So prices will go up by only a fraction of the tariff amount. But consumers don’t generally buy raw steel and aluminum. People buy consumer goods in which those raw materials are but one input. A car includes not just steel and aluminum but also plastics and textiles and glass, not to mention the computer circuitry that controls it all, the design know-how and assemblage work, along with a profit margin for both the automaker and the dealer.
For any given product, it is hard to predict whether producers will eat the cost of more expensive metals, pass the cost on in the form of higher prices, or both. Put differently: If your favorite beer producers are looking at paying an extra fraction of a cent for each aluminum can, they might just take on the cost themselves, they might raise prices, or they might split the difference. It is hard to know in advance how much of each will take place.
So does this matter for the economy?
The American economy is relatively strong at the moment, and has been historically resilient to most disruptions. Companies are good at restructuring their supply chains to minimize disruption because of tariffs like these. In most retrospective analyses, the 2002 Bush administration steel tariffs have been judged to be costly relative to the jobs that were saved, but they were hardly the cause of some economic disaster.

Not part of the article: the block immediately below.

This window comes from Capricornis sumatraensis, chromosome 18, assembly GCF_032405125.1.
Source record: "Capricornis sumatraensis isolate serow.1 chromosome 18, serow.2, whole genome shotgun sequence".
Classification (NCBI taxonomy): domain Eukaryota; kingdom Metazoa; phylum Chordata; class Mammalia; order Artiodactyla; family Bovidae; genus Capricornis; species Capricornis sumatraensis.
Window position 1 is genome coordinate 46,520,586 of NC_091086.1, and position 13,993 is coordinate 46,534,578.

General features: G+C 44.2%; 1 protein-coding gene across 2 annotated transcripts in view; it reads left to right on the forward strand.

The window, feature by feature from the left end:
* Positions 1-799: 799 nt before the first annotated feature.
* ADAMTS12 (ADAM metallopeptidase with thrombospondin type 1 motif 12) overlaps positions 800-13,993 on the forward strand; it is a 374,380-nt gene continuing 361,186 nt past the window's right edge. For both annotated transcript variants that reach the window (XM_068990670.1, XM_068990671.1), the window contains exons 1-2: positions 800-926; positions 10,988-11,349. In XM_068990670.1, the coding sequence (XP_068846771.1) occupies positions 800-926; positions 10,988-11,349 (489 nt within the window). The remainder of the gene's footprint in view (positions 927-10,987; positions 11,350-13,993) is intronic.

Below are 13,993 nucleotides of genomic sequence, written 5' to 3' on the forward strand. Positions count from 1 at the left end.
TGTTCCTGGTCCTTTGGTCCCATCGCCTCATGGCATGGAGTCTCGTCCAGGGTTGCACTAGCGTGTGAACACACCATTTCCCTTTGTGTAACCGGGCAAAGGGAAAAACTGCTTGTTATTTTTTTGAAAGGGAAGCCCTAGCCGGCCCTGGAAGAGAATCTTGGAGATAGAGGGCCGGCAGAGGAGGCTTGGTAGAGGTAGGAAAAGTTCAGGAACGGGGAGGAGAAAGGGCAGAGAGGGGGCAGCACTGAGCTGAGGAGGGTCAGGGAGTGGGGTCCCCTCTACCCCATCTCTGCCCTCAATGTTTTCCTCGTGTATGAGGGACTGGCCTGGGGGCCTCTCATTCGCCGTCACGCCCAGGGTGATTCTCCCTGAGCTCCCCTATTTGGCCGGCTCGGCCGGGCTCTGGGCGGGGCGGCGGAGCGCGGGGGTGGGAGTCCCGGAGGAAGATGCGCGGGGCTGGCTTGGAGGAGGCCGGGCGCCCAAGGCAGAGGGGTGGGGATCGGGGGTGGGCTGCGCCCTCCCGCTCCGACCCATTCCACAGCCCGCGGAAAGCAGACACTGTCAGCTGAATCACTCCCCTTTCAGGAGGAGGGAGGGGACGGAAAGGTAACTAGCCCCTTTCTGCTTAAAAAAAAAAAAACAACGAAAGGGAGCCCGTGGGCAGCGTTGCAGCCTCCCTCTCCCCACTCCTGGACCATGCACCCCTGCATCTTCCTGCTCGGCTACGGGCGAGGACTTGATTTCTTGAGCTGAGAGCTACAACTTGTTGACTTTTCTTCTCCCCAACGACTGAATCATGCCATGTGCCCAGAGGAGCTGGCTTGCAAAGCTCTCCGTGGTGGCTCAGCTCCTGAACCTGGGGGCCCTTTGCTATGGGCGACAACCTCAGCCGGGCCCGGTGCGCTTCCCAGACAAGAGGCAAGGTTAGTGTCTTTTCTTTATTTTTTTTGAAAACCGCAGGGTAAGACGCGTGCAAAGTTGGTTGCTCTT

This action may create some jobs in domestic metals-producing industries, cost some jobs in fields where steel and aluminum are inputs, and push consumer prices a bit higher. The large and dynamic United States economy can handle it.
The risk comes from the potential ripple effects.
Affected countries may well retaliate by ordering tariffs on American goods, and they could carefully target goods to cause economic or political pain. American exporters — whether they sell passenger airplanes or soybeans — should be nervous about the next shoe to fall. There are few winners in an all-out trade war like one that enveloped the world economy in the 1930s.
In particular, the Trump administration’s invocation of national security concerns could set a precedent in which China and other nations are willing to use national security as grounds for tariffs, hurting the ability of the World Trade Organization to arbitrate disputes.
The real risk isn’t that steel and aluminum are a bit more expensive, though that is likely to be the case. It’s that an entire system of global trade, which the United States helped build, might be undermined.